What does it mean to be a servant leader? The term was first coined by Robert Greenleaf based on his paper written in 1970 which stated “good leaders must first be good servants.” He has since written several books describing this leadership style and sharing his wisdom on leadership. Unfortunately, many of our leaders tend to be power-driven and focus primarily on the perks, pay, prestige and power they receive from their role. Their style of control including commanding, criticizing, and self-serving dominates their persona. Many devalue the work of others and focus more on what will get them ahead in their career. Ironically, self-centered people tend to be the loneliest and most joyless people. We’ve all had bosses like this at some point in our careers. Servant leaders have a very different attitude and mindset.
The focus for a servant leader is both purpose and people. In other words, they seek a greater purpose in their work than themselves and look at the big picture. Instead of being self-driven, servant leaders are others-driven. They help people find their strengths, purpose, and position them accordingly. Servant leaders look to build others up so that they can fulfill their goals and be passionate about working on a team that values its members. How do you become a servant leader?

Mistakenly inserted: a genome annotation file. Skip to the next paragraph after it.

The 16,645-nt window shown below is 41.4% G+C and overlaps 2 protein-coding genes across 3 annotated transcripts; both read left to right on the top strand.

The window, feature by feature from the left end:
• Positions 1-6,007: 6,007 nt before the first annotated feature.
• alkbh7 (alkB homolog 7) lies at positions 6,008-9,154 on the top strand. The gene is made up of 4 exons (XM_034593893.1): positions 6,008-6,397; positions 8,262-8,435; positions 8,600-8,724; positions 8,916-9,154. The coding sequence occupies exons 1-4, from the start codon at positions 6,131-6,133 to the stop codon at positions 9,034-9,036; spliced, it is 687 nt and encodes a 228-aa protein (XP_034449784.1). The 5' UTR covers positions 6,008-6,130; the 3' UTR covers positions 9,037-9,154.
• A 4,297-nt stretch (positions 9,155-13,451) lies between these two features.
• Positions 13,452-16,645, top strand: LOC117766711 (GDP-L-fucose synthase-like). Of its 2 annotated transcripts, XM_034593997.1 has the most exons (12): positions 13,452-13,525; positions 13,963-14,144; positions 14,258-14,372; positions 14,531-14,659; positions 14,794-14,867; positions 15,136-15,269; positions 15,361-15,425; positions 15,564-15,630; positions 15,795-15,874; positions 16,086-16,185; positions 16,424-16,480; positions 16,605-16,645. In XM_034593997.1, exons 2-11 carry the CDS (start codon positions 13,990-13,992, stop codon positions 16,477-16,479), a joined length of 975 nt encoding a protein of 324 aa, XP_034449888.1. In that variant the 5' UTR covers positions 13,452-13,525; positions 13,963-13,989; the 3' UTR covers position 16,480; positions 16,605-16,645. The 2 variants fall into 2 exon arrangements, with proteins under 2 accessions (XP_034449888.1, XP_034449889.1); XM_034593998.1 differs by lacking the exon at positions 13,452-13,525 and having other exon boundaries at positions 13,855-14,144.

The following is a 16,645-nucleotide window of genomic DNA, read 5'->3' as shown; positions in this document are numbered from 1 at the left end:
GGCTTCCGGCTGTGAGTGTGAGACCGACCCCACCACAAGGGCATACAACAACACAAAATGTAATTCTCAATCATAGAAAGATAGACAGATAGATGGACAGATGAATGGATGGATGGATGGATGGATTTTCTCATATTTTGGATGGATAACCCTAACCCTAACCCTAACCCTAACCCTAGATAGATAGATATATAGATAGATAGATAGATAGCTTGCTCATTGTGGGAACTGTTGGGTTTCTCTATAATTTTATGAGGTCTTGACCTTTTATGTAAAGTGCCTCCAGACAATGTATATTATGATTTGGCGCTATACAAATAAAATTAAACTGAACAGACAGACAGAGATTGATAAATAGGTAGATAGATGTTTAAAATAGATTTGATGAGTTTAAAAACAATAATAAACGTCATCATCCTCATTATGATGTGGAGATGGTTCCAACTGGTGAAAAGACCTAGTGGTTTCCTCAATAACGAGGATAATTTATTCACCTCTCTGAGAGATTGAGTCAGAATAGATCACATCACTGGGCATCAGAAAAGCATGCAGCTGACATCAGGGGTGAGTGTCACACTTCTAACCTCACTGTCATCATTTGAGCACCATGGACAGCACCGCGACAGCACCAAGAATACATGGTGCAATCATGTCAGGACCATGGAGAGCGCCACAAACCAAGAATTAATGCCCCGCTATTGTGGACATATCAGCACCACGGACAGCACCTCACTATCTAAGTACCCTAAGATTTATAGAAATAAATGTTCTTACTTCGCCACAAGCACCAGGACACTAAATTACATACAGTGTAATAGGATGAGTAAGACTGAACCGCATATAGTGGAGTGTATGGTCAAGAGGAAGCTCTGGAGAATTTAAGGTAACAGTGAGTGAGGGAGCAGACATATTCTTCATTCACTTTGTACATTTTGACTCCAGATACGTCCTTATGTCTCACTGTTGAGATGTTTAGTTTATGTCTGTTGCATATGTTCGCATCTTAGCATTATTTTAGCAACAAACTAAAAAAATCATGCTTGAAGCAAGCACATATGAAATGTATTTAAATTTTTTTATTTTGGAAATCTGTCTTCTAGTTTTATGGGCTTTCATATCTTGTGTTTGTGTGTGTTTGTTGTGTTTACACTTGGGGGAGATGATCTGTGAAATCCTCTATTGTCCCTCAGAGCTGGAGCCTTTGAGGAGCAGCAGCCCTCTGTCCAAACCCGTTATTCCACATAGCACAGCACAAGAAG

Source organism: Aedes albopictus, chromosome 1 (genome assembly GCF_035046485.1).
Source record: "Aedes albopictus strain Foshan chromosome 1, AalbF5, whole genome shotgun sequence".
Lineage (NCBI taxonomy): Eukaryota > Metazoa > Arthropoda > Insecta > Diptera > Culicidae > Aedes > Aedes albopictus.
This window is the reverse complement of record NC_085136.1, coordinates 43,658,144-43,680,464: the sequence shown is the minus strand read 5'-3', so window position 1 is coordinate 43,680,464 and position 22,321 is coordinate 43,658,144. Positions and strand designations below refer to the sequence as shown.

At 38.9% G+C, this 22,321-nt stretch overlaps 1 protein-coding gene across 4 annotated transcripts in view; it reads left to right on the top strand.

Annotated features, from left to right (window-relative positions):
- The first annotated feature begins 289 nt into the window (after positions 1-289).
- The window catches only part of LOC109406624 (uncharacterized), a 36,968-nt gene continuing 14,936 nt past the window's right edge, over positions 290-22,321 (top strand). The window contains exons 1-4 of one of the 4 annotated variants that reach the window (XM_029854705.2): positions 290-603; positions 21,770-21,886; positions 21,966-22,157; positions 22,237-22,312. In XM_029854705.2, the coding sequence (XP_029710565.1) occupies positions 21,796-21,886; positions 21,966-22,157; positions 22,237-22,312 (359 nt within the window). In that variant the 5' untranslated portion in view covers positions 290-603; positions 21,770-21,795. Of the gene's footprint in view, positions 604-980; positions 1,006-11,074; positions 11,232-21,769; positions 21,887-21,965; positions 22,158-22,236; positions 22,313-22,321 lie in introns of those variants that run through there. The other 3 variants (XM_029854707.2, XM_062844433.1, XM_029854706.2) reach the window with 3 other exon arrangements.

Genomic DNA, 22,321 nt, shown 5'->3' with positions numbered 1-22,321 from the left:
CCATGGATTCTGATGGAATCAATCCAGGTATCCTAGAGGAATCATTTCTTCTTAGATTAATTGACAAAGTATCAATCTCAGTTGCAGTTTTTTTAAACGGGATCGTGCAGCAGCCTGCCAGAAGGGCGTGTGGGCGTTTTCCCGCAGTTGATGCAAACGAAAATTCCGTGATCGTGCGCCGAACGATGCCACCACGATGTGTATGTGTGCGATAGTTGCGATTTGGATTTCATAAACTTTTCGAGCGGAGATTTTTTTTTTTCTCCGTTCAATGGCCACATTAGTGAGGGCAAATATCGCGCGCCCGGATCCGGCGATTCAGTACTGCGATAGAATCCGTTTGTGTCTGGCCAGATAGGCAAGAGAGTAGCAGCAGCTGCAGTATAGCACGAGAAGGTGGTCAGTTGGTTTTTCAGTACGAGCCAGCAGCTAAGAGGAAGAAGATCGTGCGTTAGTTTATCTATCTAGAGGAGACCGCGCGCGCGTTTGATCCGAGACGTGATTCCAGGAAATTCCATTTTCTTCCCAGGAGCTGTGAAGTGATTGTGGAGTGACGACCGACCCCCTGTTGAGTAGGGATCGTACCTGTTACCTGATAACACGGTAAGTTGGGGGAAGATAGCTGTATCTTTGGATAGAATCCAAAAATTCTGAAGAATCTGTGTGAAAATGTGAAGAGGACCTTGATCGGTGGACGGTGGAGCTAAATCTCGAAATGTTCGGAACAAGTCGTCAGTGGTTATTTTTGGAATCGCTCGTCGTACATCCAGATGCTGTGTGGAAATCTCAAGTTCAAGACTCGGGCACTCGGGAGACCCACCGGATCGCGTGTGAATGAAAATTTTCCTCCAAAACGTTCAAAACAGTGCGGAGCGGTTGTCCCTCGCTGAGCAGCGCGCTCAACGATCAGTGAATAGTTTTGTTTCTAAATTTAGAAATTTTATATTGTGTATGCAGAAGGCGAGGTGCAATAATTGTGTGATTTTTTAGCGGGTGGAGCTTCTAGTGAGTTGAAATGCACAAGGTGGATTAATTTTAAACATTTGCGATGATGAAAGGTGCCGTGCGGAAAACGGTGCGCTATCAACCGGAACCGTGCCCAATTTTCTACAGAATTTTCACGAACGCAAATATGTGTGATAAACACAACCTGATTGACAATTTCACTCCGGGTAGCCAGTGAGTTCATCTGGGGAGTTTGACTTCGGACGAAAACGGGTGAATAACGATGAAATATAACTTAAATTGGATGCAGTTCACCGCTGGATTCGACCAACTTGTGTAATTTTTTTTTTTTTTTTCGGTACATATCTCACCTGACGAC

Intensely listen to your employees, treat them with respect, trust and delegate, and reward them for good work. Servant leaders accept feedback from their staff and seek to learn and grow from other’s constructive criticism. They recognize that people are the greatest asset to any organization which is why they get to know their people. Servant leaders are patient, humble, authentic, and accountable which enables them to build greater connection with their team. They seek to add value to others not just themselves and give credit more often than taking credit. Often servant leaders have high emotional intelligence which enables them to be more compassionate, sensitive, and understanding when people are struggling and can effectively guide them back to the right path. Remember that leadership is a verb and requires action. Lead by example both in words and actions and others will be more inclined to follow.